Royal Dutch Shell PLC has largely exited the oil sands but remains committed to the country through other operations, including shale development in Alberta and B.C. – where a $1-billion investment was made in 2016 and another $1-billion is coming this year – the multinational energy firm's Canadian president says.
Michael Crothers is taking pains to emphasize the Anglo-Dutch company is not leaving Canada, even if it now has largely cut out its work mining bitumen from the forests of Northern Alberta. In March, Shell announced it was selling the chief parts of its oil sands holdings to Canadian Natural Resources Ltd. in agreements that saw Shell net $7.25-billion (U.S.) along with taking a nearly 9-per-cent stake in CNRL, a domestic oil sands giant. The deal has played a role in cementing Shell's global move toward gas and away from crude, especially the more expensive varieties.
Even investment uncertainty in Canada – and whether a new B.C. Legislature will try to block Kinder Morgan Inc.'s planned expansion of its Trans Mountain pipeline, or whether liquefied natural-gas projects are encouraged on the West Coast – won't dampen Shell's plans, he insisted.
"Uncertainty comes in and then uncertainty recedes," Mr. Crothers said at his downtown Calgary office. "But one of the things I want to emphasize is that Shell continues to invest in Canada and will continue to invest in Canada."
While the total money spent on its Canadian work will drop compared with 2016's $2-billion (Canadian) spend, Shell has now moved its Canadian upstream focus to 130,000 barrels, and growing, of oil equivalent a day, production from Montney natural-gas resources in B.C. and Duvernay shale containing high-value oil in Alberta.
"It's become so competitive," he said of shale plays, where better technology and lower labour costs mean break-even rates have plummeted across North America.
In a wide-ranging interview, Mr. Crothers said uncertainty in the political landscape – including the potential of an NDP-Green political partnership in B.C. – weighs on the Canadian energy sector, but he is still hopeful regarding the construction of new pipeline capacity and the building of Canada's liquefied natural-gas industry.
Among 19 proposed projects for the West Coast, the cost of building the Shell consortium's $40-billion LNG Canada project could even go down as a result of a drop in industrial activity in Western Canada – meaning better availability of workers and engineering firms, he noted. The consortium, of which Shell is a 50-per-cent owner, will receive bids from potential prime contractors at the end of this year and will make a final project decision some time thereafter.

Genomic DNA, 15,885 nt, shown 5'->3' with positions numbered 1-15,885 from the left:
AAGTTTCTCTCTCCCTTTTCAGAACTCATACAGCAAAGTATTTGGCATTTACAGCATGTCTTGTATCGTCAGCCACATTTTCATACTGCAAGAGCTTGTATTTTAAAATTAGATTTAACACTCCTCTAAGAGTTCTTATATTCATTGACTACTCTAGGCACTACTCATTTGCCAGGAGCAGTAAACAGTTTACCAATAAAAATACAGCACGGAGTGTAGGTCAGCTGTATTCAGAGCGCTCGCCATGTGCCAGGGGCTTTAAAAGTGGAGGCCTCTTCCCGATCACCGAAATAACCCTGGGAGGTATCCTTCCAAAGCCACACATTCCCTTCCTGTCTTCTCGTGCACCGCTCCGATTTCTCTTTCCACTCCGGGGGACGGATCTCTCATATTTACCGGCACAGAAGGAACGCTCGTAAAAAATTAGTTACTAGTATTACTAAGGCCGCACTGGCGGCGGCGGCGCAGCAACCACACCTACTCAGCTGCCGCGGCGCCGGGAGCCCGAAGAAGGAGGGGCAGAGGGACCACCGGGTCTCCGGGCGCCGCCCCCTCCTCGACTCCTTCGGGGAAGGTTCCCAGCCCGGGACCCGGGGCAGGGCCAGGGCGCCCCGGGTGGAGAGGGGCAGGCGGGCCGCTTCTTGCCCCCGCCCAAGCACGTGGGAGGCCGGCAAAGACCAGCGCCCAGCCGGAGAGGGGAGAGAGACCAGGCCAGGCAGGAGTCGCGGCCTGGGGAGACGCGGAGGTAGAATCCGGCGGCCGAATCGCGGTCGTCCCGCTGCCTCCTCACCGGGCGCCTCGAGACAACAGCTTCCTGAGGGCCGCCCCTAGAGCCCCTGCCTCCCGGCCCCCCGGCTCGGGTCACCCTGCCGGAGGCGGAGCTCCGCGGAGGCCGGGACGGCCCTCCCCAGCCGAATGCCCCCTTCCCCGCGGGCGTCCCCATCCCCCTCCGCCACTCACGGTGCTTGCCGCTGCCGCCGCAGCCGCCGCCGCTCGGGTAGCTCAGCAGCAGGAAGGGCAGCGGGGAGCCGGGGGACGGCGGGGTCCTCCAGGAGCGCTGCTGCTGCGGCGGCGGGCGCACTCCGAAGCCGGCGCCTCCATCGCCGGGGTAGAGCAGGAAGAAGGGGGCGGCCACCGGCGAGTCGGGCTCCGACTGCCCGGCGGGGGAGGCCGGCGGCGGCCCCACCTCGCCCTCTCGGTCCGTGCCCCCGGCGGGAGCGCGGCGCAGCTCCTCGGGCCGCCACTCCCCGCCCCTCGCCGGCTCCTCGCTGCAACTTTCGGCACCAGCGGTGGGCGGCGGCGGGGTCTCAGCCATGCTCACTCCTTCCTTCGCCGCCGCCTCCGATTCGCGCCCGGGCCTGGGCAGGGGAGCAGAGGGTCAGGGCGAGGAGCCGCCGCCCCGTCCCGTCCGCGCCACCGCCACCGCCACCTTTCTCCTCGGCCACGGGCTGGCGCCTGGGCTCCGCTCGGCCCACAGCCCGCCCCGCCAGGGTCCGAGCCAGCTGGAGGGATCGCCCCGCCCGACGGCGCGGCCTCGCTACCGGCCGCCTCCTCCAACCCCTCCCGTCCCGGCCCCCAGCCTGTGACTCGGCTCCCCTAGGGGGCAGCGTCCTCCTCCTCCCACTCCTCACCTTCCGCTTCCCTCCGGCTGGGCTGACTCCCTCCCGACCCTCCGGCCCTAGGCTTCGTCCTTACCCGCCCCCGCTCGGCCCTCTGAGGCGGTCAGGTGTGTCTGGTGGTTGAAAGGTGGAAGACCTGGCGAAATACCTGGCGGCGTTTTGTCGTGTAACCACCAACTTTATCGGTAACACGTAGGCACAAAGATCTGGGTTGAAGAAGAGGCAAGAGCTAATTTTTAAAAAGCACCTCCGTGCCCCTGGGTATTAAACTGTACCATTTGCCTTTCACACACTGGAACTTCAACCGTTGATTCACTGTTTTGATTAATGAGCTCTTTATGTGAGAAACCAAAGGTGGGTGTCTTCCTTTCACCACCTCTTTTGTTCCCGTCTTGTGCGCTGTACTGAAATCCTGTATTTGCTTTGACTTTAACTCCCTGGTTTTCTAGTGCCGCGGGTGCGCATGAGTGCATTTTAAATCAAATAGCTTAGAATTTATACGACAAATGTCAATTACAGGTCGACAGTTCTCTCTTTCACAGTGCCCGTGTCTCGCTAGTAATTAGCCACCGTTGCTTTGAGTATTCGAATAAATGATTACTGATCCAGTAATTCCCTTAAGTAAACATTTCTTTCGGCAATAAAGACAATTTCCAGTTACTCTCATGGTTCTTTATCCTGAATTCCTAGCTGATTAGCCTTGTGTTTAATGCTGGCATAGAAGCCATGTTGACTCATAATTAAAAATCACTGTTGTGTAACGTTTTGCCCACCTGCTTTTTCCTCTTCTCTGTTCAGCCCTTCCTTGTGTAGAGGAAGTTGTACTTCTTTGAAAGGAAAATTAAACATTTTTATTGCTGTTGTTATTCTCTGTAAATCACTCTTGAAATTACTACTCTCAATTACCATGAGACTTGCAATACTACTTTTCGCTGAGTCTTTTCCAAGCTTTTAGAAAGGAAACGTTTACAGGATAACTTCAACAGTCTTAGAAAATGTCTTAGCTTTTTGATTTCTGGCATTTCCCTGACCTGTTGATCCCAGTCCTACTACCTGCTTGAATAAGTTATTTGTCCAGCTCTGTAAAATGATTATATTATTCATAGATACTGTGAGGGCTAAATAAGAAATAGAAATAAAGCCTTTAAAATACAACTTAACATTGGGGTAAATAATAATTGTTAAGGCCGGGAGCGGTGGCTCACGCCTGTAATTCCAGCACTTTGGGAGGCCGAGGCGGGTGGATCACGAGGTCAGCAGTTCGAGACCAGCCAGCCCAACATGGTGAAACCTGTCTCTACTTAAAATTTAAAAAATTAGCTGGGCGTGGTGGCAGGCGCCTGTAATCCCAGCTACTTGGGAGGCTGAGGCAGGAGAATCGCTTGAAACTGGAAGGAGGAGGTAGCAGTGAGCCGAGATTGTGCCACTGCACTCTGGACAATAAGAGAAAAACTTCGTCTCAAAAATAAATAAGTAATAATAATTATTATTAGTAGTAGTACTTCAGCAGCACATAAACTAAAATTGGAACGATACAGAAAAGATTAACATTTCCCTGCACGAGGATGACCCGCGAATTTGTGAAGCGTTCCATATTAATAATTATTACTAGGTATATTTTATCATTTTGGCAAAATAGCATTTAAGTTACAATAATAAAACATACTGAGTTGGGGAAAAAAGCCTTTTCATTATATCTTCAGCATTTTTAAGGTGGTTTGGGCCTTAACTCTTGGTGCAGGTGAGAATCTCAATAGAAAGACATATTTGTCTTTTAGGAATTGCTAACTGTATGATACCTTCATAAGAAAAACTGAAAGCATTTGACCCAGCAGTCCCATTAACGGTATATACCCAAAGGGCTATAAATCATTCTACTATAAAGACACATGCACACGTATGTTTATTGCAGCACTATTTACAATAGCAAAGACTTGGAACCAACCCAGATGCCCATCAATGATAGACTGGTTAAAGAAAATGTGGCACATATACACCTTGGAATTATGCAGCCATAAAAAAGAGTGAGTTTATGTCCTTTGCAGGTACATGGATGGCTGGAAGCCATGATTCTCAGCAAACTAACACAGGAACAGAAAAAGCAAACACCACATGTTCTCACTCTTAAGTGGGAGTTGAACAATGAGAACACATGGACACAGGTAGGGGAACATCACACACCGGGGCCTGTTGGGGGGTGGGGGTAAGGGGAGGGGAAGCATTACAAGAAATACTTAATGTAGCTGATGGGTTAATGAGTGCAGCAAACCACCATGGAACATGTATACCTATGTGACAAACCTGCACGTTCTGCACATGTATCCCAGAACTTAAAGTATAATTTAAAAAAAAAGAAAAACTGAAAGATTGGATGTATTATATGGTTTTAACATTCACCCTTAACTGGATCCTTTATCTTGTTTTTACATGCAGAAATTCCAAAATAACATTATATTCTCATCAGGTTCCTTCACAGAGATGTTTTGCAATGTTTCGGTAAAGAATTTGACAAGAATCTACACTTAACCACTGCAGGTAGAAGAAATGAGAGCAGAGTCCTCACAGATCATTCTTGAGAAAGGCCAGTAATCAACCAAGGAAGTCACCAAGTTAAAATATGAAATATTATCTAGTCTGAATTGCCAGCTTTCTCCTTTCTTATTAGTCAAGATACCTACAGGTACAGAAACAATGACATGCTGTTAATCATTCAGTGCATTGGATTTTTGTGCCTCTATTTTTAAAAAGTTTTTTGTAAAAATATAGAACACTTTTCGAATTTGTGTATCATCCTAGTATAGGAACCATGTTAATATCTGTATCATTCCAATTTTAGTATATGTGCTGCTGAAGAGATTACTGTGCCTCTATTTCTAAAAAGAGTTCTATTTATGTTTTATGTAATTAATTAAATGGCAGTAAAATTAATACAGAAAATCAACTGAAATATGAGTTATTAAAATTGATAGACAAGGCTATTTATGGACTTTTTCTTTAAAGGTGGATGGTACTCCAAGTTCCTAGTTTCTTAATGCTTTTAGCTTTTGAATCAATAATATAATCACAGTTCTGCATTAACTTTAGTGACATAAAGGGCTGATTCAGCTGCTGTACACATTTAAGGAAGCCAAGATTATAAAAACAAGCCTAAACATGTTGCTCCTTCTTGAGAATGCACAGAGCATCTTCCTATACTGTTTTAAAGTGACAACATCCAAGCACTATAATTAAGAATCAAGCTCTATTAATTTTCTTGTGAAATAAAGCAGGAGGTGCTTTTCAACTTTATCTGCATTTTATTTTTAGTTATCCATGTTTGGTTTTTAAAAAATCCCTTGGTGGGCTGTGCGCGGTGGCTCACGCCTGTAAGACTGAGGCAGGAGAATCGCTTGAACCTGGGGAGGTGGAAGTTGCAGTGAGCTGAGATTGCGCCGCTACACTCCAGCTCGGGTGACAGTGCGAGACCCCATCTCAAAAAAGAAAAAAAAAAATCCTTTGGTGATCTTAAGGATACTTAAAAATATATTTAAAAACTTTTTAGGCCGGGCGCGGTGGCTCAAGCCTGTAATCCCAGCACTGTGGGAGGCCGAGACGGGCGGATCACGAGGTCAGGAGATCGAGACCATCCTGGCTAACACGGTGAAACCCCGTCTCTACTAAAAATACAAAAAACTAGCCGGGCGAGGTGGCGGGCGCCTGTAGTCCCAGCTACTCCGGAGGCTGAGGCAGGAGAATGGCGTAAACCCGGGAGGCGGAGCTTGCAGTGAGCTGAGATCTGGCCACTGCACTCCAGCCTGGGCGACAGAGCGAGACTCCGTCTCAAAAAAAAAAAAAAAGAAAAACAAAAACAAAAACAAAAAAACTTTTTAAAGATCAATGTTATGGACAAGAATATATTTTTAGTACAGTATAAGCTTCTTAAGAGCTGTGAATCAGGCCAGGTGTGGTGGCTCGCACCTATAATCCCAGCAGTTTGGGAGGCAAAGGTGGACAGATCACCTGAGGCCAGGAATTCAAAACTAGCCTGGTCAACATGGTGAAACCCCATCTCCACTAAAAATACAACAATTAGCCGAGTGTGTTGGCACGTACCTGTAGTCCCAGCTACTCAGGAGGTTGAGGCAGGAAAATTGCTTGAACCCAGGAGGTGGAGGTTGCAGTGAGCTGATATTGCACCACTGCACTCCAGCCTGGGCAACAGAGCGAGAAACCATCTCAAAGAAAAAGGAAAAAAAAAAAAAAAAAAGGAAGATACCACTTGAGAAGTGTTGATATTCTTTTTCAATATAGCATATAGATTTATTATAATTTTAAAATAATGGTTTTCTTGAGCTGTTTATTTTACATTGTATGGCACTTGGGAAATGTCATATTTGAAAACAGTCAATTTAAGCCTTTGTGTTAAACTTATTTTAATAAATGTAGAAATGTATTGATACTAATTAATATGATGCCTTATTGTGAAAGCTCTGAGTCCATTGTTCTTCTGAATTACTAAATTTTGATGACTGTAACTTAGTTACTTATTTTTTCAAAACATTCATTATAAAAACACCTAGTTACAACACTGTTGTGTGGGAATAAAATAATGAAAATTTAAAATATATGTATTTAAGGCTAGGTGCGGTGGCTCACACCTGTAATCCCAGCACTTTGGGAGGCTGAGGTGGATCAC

Although the B.C. New Democrats have expressed general support for LNG projects, the province's Green Party has criticized both the push to expand the industry and has pledged to ban fracking. But Mr. Crothers said the LNG Canada project has widespread support from Indigenous and other communities.
"I'm hopeful that regardless of what government is in place in British Columbia, if our project comes to a decision to proceed, that they'll support us."
Mr. Crothers also defended both provincial and national climate-change policies and carbon-pricing schemes, even in the face of ongoing criticism they will – along with the planned exit of the United States from the Paris accord on climate change – make the Canadian energy industry less competitive. He said the Climate Leadership Plan introduced by Alberta's NDP government in late 2015 has succeeded in helping to remake the province and country's environmental image.
"I think Canada really did reset itself," he said, noting Canada's higher costs because of climate-change policies are "manageable." He said he hasn't heard complaints from his industry cohorts about the fact that Shell sold off most of its oil sands assets just 18 months after joining a group of energy companies that backed an Alberta carbon tax and a hard cap on oil sands emissions.
He also said a report last month that Shell is trying to unload its $4.1-billion stake in CNRL was "pure speculation." He suggested nothing too imminent is in the works.
"Holding for value over time means that we don't have a firm timetable for liquidating that position," he said.